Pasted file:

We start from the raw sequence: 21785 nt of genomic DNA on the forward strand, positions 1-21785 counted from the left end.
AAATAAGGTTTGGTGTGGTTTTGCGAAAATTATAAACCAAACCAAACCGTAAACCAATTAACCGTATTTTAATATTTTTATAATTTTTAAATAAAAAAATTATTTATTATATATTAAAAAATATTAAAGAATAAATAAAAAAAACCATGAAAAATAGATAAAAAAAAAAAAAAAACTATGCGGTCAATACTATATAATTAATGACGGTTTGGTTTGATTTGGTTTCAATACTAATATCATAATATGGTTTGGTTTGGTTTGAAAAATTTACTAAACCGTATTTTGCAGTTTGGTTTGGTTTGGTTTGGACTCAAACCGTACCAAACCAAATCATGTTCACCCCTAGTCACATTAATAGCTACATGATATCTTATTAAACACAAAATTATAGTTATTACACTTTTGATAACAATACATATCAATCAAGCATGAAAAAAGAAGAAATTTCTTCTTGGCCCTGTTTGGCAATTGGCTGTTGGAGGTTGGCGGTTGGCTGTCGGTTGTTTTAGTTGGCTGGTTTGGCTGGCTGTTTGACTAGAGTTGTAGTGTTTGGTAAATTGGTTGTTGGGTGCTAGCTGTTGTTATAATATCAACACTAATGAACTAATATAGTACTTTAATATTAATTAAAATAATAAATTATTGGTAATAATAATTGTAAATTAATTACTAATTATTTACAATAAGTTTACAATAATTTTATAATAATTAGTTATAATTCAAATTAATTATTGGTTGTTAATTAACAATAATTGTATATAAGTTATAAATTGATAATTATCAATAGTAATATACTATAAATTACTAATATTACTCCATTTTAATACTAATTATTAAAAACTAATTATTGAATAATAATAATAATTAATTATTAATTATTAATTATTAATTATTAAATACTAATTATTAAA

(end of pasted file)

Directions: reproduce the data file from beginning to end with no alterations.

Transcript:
We start from the raw sequence: 21785 nt of genomic DNA on the forward strand, positions 1-21785 counted from the left end.
AAATAAGGTTTGGTGTGGTTTTGCGAAAATTATAAACCAAACCAAACCGTAAACCAATTAACCGTATTTTAATATTTTTATAATTTTTAAATAAAAAAATTATTTATTATATATTAAAAAATATTAAAGAATAAATAAAAAAAACCATGAAAAATAGATAAAAAAAAAAAAAAAACTATGCGGTCAATACTATATAATTAATGACGGTTTGGTTTGATTTGGTTTCAATACTAATATCATAATATGGTTTGGTTTGGTTTGAAAAATTTACTAAACCGTATTTTGCAGTTTGGTTTGGTTTGGTTTGGACTCAAACCGTACCAAACCAAATCATGTTCACCCCTAGTCACATTAATAGCTACATGATATCTTATTAAACACAAAATTATAGTTATTACACTTTTGATAACAATACATATCAATCAAGCATGAAAAAAGAAGAAATTTCTTCTTGGCCCTGTTTGGCAATTGGCTGTTGGAGGTTGGCGGTTGGCTGTCGGTTGTTTTAGTTGGCTGGTTTGGCTGGCTGTTTGACTAGAGTTGTAGTGTTTGGTAAATTGGTTGTTGGGTGCTAGCTGTTGTTATAATATCAACACTAATGAACTAATATAGTACTTTAATATTAATTAAAATAATAAATTATTGGTAATAATAATTGTAAATTAATTACTAATTATTTACAATAAGTTTACAATAATTTTATAATAATTAGTTATAATTCAAATTAATTATTGGTTGTTAATTAACAATAATTGTATATAAGTTATAAATTGATAATTATCAATAGTAATATACTATAAATTACTAATATTACTCCATTTTAATACTAATTATTAAAAACTAATTATTGAATAATAATAATAATTAATTATTAATTATTAATTATTAATTATTAAATACTAATTATTAAA